Thursday, March 27, 2014

Gospel of Thomas: Yeshua's Vedanta, Logion 30

Logion 30

Yeshua says,

Where there are
three divinities,
God is present.
Where one or two exist,
I am there.

                                 Translation:  Lynn Bauman in
The Gospel of Thomas: Wisdom of the Twin

The First Response:

Three works for me—
heaven and earth and human linking them,
Godhead and prophet and human conflating them,
Mother and Maiden and Crone,
I could go on, but this is a dance you know.
it is in our nature to number and name
from states of mind to stars in the galaxy;
maybe that’s not all bad—
it means that we are present
and hopefully
(holy) relational.


Journey through Logos:

I see in this Logion a call to conscious awareness of the relationships we are surrounded with always, as well as a cautionary note.  When we attend, first there is the pure seeing and relating, then the naming and numbering comes and from that count and verbalization of reality, we think we know it.  Perhaps as part of the search this categorization is initially useful and even necessary because it illustrates how our minds work.
Yet, I love how Yeshua gently moves the mind to understand that, if we can sense “three divinities” then we can also sense the great I AM that unites them.  Glimpse it just once and each time we are face to face with another, we will sense it.  It is a call to use the intuitive sense, to engage our sensitivity to Presence.  He is using mind to move beyond the analytic function of mind, a classic wisdom teacher technique.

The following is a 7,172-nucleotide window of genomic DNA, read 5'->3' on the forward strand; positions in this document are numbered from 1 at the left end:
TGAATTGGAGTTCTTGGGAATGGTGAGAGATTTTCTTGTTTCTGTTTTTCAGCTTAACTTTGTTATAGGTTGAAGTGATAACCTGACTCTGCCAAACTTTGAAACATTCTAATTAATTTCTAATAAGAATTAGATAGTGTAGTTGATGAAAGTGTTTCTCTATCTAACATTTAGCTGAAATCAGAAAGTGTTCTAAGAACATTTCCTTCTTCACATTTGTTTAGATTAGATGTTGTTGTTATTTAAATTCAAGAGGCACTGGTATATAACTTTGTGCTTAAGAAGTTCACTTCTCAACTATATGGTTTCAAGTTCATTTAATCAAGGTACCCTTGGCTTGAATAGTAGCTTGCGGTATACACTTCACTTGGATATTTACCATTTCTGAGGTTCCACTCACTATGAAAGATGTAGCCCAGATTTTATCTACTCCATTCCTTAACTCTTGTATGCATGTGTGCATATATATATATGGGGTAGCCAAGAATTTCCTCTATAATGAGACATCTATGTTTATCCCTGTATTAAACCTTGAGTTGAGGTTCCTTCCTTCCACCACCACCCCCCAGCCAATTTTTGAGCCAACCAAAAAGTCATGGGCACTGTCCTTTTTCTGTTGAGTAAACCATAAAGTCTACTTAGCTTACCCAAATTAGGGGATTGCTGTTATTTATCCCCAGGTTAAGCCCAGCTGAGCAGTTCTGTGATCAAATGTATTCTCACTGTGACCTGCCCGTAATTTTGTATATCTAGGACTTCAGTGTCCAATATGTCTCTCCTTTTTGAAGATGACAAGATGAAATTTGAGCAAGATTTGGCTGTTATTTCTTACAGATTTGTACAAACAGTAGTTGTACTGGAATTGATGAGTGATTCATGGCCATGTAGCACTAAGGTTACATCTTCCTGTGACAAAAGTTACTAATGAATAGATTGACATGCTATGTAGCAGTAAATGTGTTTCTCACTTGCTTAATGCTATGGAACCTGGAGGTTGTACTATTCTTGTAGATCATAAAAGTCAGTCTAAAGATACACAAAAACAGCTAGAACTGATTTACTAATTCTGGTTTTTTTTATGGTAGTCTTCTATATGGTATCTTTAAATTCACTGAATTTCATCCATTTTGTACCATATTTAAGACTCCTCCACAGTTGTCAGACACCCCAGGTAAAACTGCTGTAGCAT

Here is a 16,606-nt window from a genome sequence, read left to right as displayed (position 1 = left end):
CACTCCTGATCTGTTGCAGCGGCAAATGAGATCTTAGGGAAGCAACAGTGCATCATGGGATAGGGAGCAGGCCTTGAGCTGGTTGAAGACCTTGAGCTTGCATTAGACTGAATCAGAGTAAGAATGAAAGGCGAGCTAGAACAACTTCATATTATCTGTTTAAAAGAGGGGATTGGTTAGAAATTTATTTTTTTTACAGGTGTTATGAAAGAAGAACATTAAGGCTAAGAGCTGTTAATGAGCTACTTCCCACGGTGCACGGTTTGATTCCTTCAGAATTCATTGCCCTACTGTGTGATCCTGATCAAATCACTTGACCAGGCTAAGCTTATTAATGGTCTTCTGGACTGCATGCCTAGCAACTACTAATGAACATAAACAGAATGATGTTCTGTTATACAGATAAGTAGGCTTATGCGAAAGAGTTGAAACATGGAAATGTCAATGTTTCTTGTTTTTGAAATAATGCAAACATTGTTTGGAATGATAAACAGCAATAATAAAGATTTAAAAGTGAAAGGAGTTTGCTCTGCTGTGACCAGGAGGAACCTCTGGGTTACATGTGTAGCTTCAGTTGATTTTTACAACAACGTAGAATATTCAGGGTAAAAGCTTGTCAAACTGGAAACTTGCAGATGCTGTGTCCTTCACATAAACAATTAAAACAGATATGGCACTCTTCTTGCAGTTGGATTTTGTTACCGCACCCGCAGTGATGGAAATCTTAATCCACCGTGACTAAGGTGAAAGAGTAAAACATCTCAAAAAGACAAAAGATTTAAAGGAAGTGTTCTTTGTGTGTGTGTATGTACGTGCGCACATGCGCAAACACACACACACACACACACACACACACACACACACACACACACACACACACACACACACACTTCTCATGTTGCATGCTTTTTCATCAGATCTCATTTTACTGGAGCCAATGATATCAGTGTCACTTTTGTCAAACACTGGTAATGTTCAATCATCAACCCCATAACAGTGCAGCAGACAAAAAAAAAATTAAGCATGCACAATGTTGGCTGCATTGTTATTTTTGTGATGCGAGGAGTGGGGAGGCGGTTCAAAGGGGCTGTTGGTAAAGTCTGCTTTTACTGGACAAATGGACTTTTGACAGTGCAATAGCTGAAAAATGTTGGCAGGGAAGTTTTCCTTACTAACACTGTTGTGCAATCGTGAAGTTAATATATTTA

So reading this becomes startling when we stop counting and trying to name the three divinites, because they are not truly separate—the three are one, as in the later formulation of the Christian trinity.  And the number three can be conflated to a hundred, a million, countless souls.  “Together” the three divinities are God. When two gather, separated, that way of seeing still exists.  Yeshua’s I AM is there as well, but notice they do not then become God because they are not touching the divinity that they are. And they merely exist—bound by culture, bias, time.  I wonder if Yeshua felt a passing sadness here—“They exist and I am there”:  the “I” that is both the egoic personal AND transpersonal.

Hokmah’s Symphonic Note:

There is One who is the eternal Reality among non-eternal objects, the one [truly] conscious Entity among conscious objects, and who, though non-dual, fulfills the desires of many. Eternal peace belongs to the wise, who perceive Him within themselves—not to others.

Katha Upanishad 2:2:13

To the seer, all things have verily become the Self: what delusion, what sorrow, can there be for him who beholds that oneness?

Isha Upanishad 7

Practicing Unity:

As you go about your day today, try to see God within each person.  That measure of respect and awe and discomfort and forgetfulness you will encounter will remind you of the relational quality of our lives together.  It is not a practice of guilt when you cannot maintain that kind of awareness, but rather, a practice of musical notes, learning to hear divinity in a way that is not about words, analysis nor self blame.

Hokmah’s Gnosis:

To Find means to be willing to find the unifying divinity that undergirds the many and varied individuals.

You can find Kim's entire commentary on the Gospel of Thomas in Kindle, paperback and audio formats by clicking on this link:

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